Mercy on Animals and Birds
What about animals? Animals are also important. Dr. al-Dubayan spoke about the Prophet’s (peace be upon him) mercy on animals. He gave an example. He said, “I will give you a story which shows how much mercy he had. Once when he went to Makkah about ten thousands people was going towards Makkah that time and when they returned back in one of the valleys between the two cities they found a dog actually with puppies in one of the valleys; when this ten thousands people or the armies come it will destroy all of them. When the Prophet (peace be upon him) saw the female dog; he advised people, ‘hold on’ and then he changed the direction of the army all of it ten thousands people and he asked one of his friends ‘to stay there to guard the dog and their puppies till everyone was moved from that area’. Think about the change of direction of the whole army because of the dog in the way.”

The ICC chief mentioned another instance to show Prophet’s mercy on birds. He said, “Once the Prophet (pbuh) was sitting with one of his companions; then he saw a bird there flying around from this wall to that wall in this area. The Prophet said, ‘anything have happened to this bird; someone has taken the chick of this bird’. One of the men sitting there said, yes. The Prophet said, ‘Put the chick back and children or something.’ All these stories and others show that this man had mercy for everything around him.”

Earlier Dr al-Dubayan mentioned one of the sayings of Prophet Muhammad peace be upon him, wherein the Prophet said, ‘Those who have mercy Allah will have mercy on them’. In order to elaborate that, Dr al-Dubayan gave an example, he said, “Once a woman who used to be working as a prostitute profession or word in Arabic which shows that this woman is working or doing this work. She was walking happily. She found a dog. This story was told by him. She found a dog, the dog was so thirsty; there was a well; you know the wells were too deep; and then the dog was going around the well because she was so thirsty trying to find a way to quench thirst; or access to the water but the water was so deep down. The Prophet said, ‘When the woman sees the dog; she thought my god; the dog is very thirsty; then she took her shoes, went down to the well, put water into the shoes and give it to the dog’. Actually, the Prophet (peace be upon him) said, “Allah thanks for this and everything she has done’; compare between the sin itself is very big and see the action for which she was forgiven is very small compared to that, just giving water to the dog. How merciful is Allah. God Himself is very Merciful.”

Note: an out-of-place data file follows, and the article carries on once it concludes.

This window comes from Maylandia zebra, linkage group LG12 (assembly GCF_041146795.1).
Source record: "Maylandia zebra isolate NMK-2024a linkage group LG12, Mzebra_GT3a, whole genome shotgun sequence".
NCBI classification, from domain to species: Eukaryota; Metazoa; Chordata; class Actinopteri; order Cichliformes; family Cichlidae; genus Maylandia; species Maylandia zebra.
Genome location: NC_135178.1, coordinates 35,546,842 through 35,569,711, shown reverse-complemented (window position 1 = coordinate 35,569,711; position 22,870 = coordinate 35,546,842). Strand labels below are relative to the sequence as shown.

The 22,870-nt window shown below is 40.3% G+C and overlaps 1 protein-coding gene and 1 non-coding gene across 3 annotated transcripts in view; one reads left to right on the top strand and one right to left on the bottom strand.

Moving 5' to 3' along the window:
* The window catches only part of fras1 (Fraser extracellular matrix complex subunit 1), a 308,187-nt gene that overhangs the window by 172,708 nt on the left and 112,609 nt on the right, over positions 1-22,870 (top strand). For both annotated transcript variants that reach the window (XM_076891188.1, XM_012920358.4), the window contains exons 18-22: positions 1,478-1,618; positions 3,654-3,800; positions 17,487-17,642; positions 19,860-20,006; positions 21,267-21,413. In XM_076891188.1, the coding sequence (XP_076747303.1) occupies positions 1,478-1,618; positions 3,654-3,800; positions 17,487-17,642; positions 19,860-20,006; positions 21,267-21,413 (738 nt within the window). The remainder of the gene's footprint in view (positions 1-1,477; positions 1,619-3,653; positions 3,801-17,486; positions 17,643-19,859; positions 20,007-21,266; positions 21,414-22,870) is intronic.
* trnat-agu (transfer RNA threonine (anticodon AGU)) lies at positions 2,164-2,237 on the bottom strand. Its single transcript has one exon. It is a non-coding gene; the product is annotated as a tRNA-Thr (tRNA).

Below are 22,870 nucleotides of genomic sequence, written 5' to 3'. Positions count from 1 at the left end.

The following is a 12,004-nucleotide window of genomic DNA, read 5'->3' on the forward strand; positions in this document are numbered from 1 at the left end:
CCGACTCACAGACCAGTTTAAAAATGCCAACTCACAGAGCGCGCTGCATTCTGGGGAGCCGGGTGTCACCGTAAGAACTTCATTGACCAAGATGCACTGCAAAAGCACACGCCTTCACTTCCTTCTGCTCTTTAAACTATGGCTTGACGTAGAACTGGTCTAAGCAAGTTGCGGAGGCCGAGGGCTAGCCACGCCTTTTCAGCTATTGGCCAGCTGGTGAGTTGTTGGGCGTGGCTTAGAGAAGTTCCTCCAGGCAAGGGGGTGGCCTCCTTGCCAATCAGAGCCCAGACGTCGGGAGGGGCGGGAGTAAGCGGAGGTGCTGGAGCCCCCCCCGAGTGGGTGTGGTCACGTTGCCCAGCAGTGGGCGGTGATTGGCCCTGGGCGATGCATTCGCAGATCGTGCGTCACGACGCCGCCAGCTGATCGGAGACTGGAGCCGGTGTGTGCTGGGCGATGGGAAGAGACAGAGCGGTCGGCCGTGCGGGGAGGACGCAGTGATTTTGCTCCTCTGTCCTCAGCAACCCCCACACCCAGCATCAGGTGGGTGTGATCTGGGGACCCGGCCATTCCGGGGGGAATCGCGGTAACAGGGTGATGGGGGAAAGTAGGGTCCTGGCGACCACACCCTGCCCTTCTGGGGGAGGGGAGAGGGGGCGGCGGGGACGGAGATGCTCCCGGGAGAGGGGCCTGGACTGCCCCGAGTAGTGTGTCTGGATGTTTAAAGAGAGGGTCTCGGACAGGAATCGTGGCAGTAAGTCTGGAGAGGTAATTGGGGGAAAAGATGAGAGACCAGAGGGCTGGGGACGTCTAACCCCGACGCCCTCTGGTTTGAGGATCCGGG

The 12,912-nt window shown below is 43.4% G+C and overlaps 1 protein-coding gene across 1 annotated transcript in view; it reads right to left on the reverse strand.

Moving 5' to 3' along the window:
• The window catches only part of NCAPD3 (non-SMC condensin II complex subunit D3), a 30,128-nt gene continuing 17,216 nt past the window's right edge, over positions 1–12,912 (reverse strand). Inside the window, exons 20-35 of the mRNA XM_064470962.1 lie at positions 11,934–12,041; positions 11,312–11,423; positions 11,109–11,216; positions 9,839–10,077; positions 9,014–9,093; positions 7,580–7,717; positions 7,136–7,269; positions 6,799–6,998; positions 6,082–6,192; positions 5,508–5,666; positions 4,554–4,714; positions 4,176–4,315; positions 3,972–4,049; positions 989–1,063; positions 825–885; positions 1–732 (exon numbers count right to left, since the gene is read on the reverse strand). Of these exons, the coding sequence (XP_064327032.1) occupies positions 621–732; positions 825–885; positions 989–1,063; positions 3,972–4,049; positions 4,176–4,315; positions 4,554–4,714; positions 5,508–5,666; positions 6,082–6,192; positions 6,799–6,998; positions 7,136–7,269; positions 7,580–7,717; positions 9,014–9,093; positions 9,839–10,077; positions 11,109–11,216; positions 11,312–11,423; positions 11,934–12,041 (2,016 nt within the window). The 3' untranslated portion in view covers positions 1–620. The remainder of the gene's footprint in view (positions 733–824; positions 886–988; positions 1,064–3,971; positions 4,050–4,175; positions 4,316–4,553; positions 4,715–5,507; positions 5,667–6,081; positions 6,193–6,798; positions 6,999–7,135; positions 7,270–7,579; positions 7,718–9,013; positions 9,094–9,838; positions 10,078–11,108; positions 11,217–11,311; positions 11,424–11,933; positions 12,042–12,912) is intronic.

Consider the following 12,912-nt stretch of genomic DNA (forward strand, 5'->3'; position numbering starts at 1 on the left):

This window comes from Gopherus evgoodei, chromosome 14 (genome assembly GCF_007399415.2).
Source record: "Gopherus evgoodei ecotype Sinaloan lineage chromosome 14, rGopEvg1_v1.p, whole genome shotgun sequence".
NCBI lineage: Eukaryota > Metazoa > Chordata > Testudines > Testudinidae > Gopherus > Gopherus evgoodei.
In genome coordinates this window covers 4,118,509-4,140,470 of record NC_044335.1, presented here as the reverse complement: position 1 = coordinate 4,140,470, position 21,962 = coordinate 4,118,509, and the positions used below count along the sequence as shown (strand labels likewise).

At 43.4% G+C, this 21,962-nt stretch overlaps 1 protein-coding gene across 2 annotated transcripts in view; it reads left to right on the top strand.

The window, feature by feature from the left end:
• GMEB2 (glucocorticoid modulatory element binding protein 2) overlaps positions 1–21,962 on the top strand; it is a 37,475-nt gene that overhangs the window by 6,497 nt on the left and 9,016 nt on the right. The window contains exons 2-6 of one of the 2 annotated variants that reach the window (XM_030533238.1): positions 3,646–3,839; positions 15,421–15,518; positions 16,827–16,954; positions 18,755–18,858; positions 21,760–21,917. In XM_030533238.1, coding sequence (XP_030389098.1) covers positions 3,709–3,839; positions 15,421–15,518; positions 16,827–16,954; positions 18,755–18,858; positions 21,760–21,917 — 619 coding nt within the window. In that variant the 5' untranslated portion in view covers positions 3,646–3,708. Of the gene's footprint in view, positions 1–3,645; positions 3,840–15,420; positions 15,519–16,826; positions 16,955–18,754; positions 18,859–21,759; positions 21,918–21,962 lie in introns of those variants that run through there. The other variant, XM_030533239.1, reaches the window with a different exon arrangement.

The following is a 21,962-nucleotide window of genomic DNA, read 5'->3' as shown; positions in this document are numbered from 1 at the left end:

Dr. al-Dubayan mentioned another story which was said by the Prophet peace be upon him. The Prophet (pbuh) told the story: “A woman actually was put in fire because she locked a cat in her home. She did not feed the cat, she did not release the cat out; she locked the cat that is a very big sin of the woman.” Another example was: “A man said, ‘I wanted to slaughter a goat for food, when I saw her, the goat, I had mercy on my heart. He hesitates to slaughter. He has mercy; because of this mercy Allah will have mercy for him.”

That’s why, because of this, in the Qur’an Allah Himself told us that ‘We only send you, Muhammad, as Rahmatullil Alamin, Mercy for Mankind.’ The Prophet (peace be upon him), all his life, he never treated people in his house or Companions, or children or women in a bad way at all. This is actually always encouraging people talk in the mosque because for everybody the value of mercy is very important. This is very important for all of us or for all religions and all religions by the way talk about mercy,” mentioned Dr. al-Dubayan.

The ICC chief said, “The problem comes always in the practice; when it comes to implement this actually into in our daily action, in our daily communications; in our daily sayings what we say; what we talk; it is not easy. We have to remember this value. I believe Prophet Muhammad (peace be upon him) himself throws this aspect that I have mentioned to you in his life; is a very good model or the best model actually with the value of mercy.”

Dr. al-Dubayan also mentioned, “We connect this, of course, with Jesus Christ (peace be upon him) who also well known for his mercy; his messages on mercy; of course I am not going to preach Jesus Christ in the Church. If we connect also to other Prophets - Zakariyah, Jacob, Joseph, Abraham, Moses (peace be upon them all) - all of them we will find actually this aspect - taking care of other people - is always there; and always valid and always available; you may see it here, you may actually hear here very clear; see it here; no way hidden or written but need some interpretations. It is always there. Because we believe Allah chosen these people; God chosen all these Prophets because they have the ability; they have actually spread this message; they can deliver this message to us; firstly the value is the only thing that we really need today in connection with other people. This is not only, the Prophet said, this is not only for Muslims; this is for everyone; it is for mankind; for any human being; for all the mankind.”